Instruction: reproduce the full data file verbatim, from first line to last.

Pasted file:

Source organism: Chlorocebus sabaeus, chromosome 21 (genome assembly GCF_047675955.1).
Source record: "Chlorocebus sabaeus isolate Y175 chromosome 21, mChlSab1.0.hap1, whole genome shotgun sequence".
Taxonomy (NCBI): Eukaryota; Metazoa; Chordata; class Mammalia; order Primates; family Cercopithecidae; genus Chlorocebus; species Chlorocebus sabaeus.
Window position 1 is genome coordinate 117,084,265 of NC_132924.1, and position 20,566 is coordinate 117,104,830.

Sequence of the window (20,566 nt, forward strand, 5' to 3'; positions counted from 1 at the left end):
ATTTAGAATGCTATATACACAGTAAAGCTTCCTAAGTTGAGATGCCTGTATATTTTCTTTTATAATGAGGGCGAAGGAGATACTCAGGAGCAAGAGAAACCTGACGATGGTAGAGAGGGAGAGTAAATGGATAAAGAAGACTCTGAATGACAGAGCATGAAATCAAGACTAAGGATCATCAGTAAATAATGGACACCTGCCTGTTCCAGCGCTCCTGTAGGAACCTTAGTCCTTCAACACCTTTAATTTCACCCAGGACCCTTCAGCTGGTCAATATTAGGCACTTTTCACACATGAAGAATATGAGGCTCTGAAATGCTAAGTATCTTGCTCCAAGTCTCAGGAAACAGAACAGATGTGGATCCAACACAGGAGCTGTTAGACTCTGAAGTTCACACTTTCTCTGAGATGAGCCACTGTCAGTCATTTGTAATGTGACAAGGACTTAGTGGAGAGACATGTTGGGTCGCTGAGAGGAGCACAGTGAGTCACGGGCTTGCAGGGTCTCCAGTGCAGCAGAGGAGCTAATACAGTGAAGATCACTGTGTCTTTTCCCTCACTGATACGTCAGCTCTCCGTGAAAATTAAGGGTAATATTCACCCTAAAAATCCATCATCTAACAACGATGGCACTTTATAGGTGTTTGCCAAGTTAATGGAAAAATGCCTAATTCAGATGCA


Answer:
Source organism: Chlorocebus sabaeus, chromosome 21 (genome assembly GCF_047675955.1).
Source record: "Chlorocebus sabaeus isolate Y175 chromosome 21, mChlSab1.0.hap1, whole genome shotgun sequence".
Taxonomy (NCBI): Eukaryota; Metazoa; Chordata; class Mammalia; order Primates; family Cercopithecidae; genus Chlorocebus; species Chlorocebus sabaeus.
Window position 1 is genome coordinate 117,084,265 of NC_132924.1, and position 20,566 is coordinate 117,104,830.

Sequence of the window (20,566 nt, forward strand, 5' to 3'; positions counted from 1 at the left end):
ATTTAGAATGCTATATACACAGTAAAGCTTCCTAAGTTGAGATGCCTGTATATTTTCTTTTATAATGAGGGCGAAGGAGATACTCAGGAGCAAGAGAAACCTGACGATGGTAGAGAGGGAGAGTAAATGGATAAAGAAGACTCTGAATGACAGAGCATGAAATCAAGACTAAGGATCATCAGTAAATAATGGACACCTGCCTGTTCCAGCGCTCCTGTAGGAACCTTAGTCCTTCAACACCTTTAATTTCACCCAGGACCCTTCAGCTGGTCAATATTAGGCACTTTTCACACATGAAGAATATGAGGCTCTGAAATGCTAAGTATCTTGCTCCAAGTCTCAGGAAACAGAACAGATGTGGATCCAACACAGGAGCTGTTAGACTCTGAAGTTCACACTTTCTCTGAGATGAGCCACTGTCAGTCATTTGTAATGTGACAAGGACTTAGTGGAGAGACATGTTGGGTCGCTGAGAGGAGCACAGTGAGTCACGGGCTTGCAGGGTCTCCAGTGCAGCAGAGGAGCTAATACAGTGAAGATCACTGTGTCTTTTCCCTCACTGATACGTCAGCTCTCCGTGAAAATTAAGGGTAATATTCACCCTAAAAATCCATCATCTAACAACGATGGCACTTTATAGGTGTTTGCCAAGTTAATGGAAAAATGCCTAATTCAGATGCA